Fig. 5

Pale penile skin colour change presented at the Mae Tao Clinic

Some of our findings differ from earlier reports. Pain and swelling was seen in more than 80% of our patients. In an investigation of Korean prisoners (N = 357), only 15.5% reported pain [16]. We included painful erections in our pain category, which may explain the higher incidence of reported pain in our series. Furthermore, differences in pain score may be attributed to differences in the oil material injected. In another study of a prison population [12], in which 76 had performed penile self-injections with Vaseline (petrolatum), 17 (22.4%) reported pain, while as many as 40 (52.6%) had ulcerations. Compared to 12.8% in our findings (Figs. 6, 7). The high incidence of ulcers in the prison population may be explained by a setting of poor hygiene. In the earlier mentioned prison population described by Moon et al. [16] (N = 357), skin necrosis was reported in as many as 11.1%. It may be questioned if this is a direct result of penile injection or also related to lack of sterile equipment and poor hygiene.
Fig. 6

Ulcer presented at the Mae Tao Clinic

Fig. 7

Ulcer presented at the Mae Tao Clinic

Time of symptom presentation at the Mae Tao Clinic varied tremendously, ranging from a few days to 30 years after injection. This is in accordance with a case study by Eandi et al. [17], documenting a latency of complications of nearly 40 years. In two other studies, reporting on 26 [14] and 23 [18] cases, mean time from injection to presentation was 18.5 and 12.6 months, respectively. It has to be taken into consideration that the time between injection and hospitalization is not necessarily identical to the time between injection and initiation of complications. The majority of the men might be suspected to have been reluctant to seek medical help early in the course of the disease, due to the special taboo nature of this complex disease.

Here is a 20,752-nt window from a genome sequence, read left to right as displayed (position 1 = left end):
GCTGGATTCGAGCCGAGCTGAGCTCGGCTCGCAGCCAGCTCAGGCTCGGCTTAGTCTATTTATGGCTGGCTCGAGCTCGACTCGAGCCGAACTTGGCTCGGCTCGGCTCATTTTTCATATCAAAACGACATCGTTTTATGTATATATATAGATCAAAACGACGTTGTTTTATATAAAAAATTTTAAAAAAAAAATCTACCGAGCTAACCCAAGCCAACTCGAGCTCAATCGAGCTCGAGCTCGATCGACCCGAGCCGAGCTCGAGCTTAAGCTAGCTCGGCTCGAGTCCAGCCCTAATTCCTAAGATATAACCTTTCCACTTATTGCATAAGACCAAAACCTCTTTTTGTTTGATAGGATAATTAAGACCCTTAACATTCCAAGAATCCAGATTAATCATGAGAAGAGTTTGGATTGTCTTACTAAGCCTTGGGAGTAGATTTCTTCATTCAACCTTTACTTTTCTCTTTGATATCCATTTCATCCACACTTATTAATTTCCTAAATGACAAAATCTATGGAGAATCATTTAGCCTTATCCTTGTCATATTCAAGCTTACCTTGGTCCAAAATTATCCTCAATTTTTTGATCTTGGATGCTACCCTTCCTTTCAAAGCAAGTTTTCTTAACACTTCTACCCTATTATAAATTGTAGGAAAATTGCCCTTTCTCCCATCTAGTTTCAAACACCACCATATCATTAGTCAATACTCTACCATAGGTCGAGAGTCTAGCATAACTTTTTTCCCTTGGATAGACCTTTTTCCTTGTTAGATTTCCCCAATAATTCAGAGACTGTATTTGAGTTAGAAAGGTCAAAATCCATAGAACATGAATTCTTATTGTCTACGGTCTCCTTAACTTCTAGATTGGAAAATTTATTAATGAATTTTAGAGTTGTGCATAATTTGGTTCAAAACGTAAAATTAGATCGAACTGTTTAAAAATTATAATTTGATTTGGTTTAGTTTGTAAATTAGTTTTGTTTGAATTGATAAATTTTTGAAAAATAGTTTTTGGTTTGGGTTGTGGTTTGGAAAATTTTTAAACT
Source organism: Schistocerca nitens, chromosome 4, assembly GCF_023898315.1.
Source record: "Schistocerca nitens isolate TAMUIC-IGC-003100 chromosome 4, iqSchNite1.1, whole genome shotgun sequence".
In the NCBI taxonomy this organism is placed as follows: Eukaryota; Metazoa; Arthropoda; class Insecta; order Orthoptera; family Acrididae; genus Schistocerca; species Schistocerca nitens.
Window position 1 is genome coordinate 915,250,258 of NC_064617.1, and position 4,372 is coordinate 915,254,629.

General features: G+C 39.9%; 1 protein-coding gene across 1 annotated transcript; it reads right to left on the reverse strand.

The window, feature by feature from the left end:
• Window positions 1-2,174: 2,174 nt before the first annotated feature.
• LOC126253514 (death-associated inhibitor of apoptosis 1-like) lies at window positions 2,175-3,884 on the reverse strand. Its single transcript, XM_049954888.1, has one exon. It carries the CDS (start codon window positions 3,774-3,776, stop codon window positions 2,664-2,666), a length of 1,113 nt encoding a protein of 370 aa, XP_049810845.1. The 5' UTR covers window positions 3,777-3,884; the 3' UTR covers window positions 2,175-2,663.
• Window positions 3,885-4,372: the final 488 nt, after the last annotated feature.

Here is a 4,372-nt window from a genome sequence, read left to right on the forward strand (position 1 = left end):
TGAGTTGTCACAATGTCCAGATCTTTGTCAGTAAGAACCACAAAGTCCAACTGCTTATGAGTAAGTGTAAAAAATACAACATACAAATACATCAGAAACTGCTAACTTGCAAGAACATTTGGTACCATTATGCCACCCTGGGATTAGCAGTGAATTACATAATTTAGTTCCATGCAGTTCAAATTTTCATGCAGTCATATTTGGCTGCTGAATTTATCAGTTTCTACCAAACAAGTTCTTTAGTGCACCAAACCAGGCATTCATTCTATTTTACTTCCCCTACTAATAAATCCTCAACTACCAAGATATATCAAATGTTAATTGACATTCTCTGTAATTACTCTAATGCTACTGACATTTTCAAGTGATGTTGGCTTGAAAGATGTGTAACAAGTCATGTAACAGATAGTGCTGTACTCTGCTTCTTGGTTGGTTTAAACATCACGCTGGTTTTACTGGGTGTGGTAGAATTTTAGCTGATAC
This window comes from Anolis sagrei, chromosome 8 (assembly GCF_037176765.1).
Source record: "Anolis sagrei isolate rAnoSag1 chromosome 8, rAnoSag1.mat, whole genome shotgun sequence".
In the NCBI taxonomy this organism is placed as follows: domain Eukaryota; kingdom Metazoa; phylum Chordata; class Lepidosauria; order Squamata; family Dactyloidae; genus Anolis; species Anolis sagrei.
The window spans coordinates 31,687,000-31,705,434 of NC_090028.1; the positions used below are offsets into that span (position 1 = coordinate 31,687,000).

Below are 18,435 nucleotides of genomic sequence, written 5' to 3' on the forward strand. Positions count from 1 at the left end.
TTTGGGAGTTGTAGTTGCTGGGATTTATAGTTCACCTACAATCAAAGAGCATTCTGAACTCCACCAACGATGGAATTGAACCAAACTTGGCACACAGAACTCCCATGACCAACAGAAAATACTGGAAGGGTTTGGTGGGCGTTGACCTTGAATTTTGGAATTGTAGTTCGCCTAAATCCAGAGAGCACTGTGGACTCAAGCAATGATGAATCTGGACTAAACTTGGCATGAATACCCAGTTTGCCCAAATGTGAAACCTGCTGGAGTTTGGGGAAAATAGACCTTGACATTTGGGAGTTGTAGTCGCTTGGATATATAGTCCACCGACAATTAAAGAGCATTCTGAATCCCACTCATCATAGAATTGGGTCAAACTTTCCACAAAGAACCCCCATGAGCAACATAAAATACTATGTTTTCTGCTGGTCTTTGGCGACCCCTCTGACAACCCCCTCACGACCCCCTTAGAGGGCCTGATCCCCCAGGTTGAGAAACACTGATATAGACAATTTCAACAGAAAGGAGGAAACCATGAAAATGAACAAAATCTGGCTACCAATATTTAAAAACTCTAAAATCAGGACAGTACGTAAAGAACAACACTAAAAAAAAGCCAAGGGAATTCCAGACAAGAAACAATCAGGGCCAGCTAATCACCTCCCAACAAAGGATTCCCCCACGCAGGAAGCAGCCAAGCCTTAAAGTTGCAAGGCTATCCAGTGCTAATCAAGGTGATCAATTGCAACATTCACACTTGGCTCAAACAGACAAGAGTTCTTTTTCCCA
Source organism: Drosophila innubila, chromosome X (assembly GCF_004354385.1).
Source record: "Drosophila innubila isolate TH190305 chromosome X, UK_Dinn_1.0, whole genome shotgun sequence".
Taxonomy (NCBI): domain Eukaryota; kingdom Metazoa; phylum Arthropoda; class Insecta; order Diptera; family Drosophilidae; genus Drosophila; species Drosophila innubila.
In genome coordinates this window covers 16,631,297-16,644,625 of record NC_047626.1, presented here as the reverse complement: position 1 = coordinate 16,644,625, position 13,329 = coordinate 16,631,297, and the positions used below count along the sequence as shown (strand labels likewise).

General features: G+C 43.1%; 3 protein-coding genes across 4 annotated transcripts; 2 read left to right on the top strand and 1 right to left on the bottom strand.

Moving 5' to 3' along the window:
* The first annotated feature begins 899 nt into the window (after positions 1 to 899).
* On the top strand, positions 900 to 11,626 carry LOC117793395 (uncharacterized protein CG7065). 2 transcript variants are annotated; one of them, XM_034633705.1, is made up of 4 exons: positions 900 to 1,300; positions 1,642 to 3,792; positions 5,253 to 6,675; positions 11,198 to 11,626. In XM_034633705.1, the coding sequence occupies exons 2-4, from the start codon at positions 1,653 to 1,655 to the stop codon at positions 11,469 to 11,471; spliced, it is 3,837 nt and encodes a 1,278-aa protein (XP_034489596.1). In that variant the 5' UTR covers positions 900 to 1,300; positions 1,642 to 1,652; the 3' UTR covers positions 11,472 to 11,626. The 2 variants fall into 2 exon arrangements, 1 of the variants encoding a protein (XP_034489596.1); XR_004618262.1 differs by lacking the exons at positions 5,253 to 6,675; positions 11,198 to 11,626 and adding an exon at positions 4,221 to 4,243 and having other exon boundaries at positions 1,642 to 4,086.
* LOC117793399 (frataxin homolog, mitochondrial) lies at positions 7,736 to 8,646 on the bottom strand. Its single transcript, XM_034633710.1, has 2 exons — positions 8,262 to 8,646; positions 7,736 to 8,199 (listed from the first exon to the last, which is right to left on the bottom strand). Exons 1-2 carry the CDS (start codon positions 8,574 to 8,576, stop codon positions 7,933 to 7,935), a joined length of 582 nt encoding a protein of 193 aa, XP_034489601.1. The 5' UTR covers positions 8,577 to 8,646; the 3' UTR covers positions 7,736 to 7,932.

When the first case of complications following penile self-injection was seen at the Mae Tao Clinic in 2001, the clinic had no experience with surgical treatment of these complications. The surgical staff improvised with different kinds of conservative (antibiotics and/or dressings and/or analgesics) and surgical treatments (both partly removal and full excision of involved skin), but quickly learned that radical surgical excision of the involved skin followed by skin graft coverage was the only permanent reliable treatment (Fig. 8). This was confirmed in other published series [1, 2, 19]. Radical excision is recommended due to a high risk of subsequent serious complications, if not all foreign-body liquid is removed [6, 18, 20]. Skin coverage solutions involve split thickness skin graft, use of the prepuce (if not involved), scrotal skin flap [14, 21, 22], and Cecil’s inlay operation [10, 14]. In the two-staged Cecil’s operation the denuded penis is buried in scrotum and penoplasty is carried out 2–3 months later. Split thickness skin graft as used at the Mae Tao Clinic is a relatively simple technique, which has demonstrated good graft survival in the present series [6] (Fig. 9). Regardless of treatment option (conservative or surgical treatment) nearly all our patients were treated with antibiotics [637 of 680 patients (93.7%)]. It is the experience from the Mae Tao Clinic that antibiotics are mandatory for controlling secondary infections and as prophylaxis during surgical treatment. Since no follow-up data were available, we are not able to draw conclusions on treatment options. Even if failing as a permanent treatment, more research is needed on conservative options for patients that are reluctant to surgery for religious or subjective reasons, or when surgery is not a possible option [23]. There was no economical bias in choosing either conservative or surgical treatment options at the Mae Tao Clinic.